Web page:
A STORY OF FASHION IN FILM
Kasuni Rathnasuriya, Dimon John and Charitha Attalage
How can the genre of film accentuate the nuances of fashion? The visuality of fashion is heightened by film as it allows for the depiction of a story, highlighting the artistic scope of a designer collection. KÛR by Kasuni Rathnasuriya for its recent SS2019 Collection developed a fashion film, ‘Handmade’ to present its innate relationship with Sri Lanka. Directed by Dimon John with music composed by professional Charitha Attalage, this fashion film beautifully captures the narrative of KÛR through inventive presentations of surrealism and abstract storytelling.
KÛR was launched in Sri Lanka in 2009 after Kasuni graduated with a degree in Fashion Design from Academy of Design. In 2010 she won the award of British Council Young fashion Entrepreneur- 2011. Her showcase at HSBC Colombo Fashion Week in 2010 followed by international showcases in the UK, USA and Australia paved way for Kasuni to enhance her authentic designer wear inspired by her Sri Lankan roots. The SS2015 Collection was a part of the RAW Artists show in New York, while the SS2016 Collection was unveiled at the Sunshine Coast Fashion Festival (SCFF), Queensland, Australia. Since 2016, KÛR showcases at the prestigious New York Fashion Week (NYFW). KÛR is based in New York City now and Kasuni believes that the city’s diversity has helped the story of the brand gain more resonance with people.
The two other artists involved is the creation of ‘Handmade’ are Dimon John and Charitha Attalage. Dimon John is a film director and a screenwriter who began his career as a graphic designer and is now an independent assistant director. His debut short film ‘Waves Interrupted’ (2018) was acclaimed at both local and international film festivals. Charitha Attalage is a French-born Sri Lankan music producer who is currently based in Los Angeles and is a trained classical Tabla player. For the last 10 years, he has worked as a composer, recording artist, music producer, lyricist and audio engineer.
The film ‘Handmade’ begins in a typical Sri Lankan colonial house, with an elderly, adept lady weaving lace using traditional weaving equipment. The mannequin comes alive, as the garment is designed, incorporated with other material and finally put together. As the newly born young woman discovers nature and its numerous enchantments, the lace gives her character, beauty and a sublime sensitivity captured in the film with clever use of lighting, colours and music. Kasuni, along with her co-creators Dimon and Charitha engaged in conversation with ARTRA, about how the film captured the identity of KÛR while telling the story of lace weaving in Sri Lanka at New York Fashion Week.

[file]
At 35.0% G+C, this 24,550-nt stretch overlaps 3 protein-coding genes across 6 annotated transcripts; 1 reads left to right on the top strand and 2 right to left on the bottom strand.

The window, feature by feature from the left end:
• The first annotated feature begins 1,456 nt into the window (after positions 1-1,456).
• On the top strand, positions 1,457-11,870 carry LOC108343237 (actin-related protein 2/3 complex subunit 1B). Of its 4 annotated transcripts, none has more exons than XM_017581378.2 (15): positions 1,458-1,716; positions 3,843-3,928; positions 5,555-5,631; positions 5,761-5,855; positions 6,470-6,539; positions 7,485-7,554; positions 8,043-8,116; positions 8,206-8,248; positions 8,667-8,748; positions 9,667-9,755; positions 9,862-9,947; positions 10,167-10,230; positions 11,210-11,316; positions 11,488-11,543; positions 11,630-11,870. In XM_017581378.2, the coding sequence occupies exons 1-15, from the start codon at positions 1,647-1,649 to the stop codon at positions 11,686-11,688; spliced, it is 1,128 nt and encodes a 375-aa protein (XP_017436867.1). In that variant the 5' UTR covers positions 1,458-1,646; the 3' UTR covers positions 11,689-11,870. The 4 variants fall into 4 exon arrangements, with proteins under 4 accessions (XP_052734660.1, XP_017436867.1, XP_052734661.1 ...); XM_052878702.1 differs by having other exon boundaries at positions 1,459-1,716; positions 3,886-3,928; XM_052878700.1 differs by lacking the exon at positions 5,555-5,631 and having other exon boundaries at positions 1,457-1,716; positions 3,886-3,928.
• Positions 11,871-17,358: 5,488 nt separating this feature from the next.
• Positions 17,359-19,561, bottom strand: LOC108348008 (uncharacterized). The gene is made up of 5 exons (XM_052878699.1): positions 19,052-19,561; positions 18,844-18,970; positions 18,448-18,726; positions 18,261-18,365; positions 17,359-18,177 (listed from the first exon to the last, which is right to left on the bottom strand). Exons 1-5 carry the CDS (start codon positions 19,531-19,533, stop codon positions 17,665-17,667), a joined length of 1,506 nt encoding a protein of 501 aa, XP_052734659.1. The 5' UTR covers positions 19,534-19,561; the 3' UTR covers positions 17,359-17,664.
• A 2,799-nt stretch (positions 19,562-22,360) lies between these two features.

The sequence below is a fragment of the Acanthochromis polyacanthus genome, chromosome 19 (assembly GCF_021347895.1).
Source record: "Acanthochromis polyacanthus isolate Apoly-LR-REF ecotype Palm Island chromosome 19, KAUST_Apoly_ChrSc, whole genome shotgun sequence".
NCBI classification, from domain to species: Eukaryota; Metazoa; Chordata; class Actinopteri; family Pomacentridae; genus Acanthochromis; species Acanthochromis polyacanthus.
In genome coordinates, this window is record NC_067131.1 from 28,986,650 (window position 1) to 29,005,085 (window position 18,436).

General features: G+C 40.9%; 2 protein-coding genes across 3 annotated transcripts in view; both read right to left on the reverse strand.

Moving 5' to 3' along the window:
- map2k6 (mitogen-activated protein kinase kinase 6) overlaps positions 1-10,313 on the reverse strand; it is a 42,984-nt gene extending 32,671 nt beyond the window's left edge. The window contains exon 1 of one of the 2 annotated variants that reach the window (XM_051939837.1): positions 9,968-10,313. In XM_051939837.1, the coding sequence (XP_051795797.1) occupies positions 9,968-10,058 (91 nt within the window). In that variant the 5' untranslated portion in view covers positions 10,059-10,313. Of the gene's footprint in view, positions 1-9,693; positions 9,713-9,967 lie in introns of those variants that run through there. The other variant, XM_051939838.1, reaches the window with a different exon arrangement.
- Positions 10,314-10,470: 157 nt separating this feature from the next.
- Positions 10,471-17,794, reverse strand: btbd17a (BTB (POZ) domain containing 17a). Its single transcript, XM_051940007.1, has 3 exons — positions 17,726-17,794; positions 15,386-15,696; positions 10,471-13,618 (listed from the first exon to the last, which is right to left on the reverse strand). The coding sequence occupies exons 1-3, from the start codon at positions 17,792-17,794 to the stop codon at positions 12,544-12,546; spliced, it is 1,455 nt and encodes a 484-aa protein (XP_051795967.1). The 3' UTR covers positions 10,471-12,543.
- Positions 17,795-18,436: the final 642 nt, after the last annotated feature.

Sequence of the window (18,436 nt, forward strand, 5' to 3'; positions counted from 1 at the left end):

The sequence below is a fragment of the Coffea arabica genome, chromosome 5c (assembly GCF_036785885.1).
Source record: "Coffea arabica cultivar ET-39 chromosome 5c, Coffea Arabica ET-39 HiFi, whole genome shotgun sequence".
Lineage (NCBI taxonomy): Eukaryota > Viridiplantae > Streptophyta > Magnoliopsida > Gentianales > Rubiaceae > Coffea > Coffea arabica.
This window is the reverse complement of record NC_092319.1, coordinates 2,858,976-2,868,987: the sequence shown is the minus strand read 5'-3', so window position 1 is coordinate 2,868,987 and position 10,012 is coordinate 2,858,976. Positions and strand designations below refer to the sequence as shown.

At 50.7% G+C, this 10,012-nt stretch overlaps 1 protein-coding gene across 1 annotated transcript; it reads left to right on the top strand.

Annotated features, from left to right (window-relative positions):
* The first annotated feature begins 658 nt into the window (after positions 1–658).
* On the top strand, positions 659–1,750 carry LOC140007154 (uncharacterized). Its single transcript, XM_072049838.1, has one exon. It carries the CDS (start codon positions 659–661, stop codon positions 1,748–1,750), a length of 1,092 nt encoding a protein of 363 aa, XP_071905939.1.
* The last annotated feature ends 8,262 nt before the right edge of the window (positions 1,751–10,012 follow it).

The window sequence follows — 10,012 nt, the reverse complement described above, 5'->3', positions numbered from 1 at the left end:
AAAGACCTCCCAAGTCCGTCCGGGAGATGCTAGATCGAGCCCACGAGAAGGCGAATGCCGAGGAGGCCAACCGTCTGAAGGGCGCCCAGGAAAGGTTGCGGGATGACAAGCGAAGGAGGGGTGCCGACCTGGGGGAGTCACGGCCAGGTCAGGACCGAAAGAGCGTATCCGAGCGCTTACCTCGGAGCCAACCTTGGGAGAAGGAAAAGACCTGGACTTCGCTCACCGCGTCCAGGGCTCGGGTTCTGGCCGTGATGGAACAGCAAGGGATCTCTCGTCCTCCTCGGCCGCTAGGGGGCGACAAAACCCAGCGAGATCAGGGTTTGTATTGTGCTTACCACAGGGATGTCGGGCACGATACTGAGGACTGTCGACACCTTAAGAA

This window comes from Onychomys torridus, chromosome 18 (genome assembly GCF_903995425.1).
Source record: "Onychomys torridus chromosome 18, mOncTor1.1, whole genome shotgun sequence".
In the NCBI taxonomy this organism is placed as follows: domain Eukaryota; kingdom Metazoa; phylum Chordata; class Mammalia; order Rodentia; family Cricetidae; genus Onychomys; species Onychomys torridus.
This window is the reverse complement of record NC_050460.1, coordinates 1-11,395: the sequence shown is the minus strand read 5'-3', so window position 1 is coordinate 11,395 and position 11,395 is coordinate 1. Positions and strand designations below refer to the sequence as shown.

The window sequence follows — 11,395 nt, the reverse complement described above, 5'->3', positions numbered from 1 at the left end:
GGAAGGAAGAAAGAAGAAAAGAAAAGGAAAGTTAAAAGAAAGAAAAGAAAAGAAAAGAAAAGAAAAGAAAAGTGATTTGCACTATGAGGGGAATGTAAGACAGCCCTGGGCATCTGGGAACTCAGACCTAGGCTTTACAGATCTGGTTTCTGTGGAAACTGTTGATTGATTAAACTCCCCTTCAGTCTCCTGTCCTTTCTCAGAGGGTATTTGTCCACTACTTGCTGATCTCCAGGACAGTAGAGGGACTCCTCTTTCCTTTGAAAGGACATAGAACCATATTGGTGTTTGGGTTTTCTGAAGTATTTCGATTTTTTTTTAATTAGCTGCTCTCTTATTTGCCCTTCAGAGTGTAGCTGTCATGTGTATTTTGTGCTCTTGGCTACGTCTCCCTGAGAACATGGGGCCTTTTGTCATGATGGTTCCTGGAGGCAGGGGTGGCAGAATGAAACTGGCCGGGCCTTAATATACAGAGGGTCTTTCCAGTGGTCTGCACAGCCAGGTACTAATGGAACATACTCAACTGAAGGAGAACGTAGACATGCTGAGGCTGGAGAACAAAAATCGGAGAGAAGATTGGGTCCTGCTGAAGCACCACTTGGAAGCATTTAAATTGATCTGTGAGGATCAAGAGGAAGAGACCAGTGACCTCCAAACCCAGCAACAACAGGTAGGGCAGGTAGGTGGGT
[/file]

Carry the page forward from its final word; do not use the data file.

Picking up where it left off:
Q | What is the story of KÛR?
Kasuni | KÛR is a contemporary women’s wear line which incorporates handmade lace into contemporary fashion defining authenticity as luxury by revitalizing an age old dying craft from Sri Lanka. Our handmade craft with fine detailing is designed for the contemporary woman with an aspiration for a hallmark product seeking serenity and freedom.
Q | What is the relationship you personally see between fabric and film?
Kasuni | Lace weaving is the climax of this film. We wanted to share the story through a fantasy realm, and represent the timelessness and finesse of this craft in contemporary fashion. As the lifeless doll comes alive in KÛR’s creation, she becomes a time traveller who experiences real life in her journey. It shows that she can represent herself boldly to the world. The second character represents another community and shares the story of diversity. The lace craftsmanship and the finest fabric represent throughout the story in a seamless stand point.
Q | What motivated you to be a part of a fashion film, and what was the unique proposition that it offered to you as visual/performance professionals? Dimon | I have always been interested in fashion and textile, and it pleased me to experiment with unconventional and abstract storytelling methods using fashion as its core. KÛR uses old handmade beeralu lace craft as the basis of the brand’s contemporary designs. So I developed a fantasy story that’s happening in a surreal world far away, quite like folklore, that could capture the idea.
Charitha | I thoroughly enjoyed being a part of this fashion film as it provided me with a novel context. To ensure that music translates the varying stages of this fashion film, I composed music in three different phases; Phase one starts with a disturbed tenderness in the music arrangement depicting the troubled yet enduring sentimentality of women. Thereafter, phase two is a change of sound expressing newness. The mood is maintained to build upon how new life (art) is born with hopes to explore in order to identify its place in nature (in the market). Phase three is all about survival. Music was created to give a Neoclassical feeling to the audience not aiming comfort but a stubbornness of attitude towards entering a new door along one’s roots aligned.
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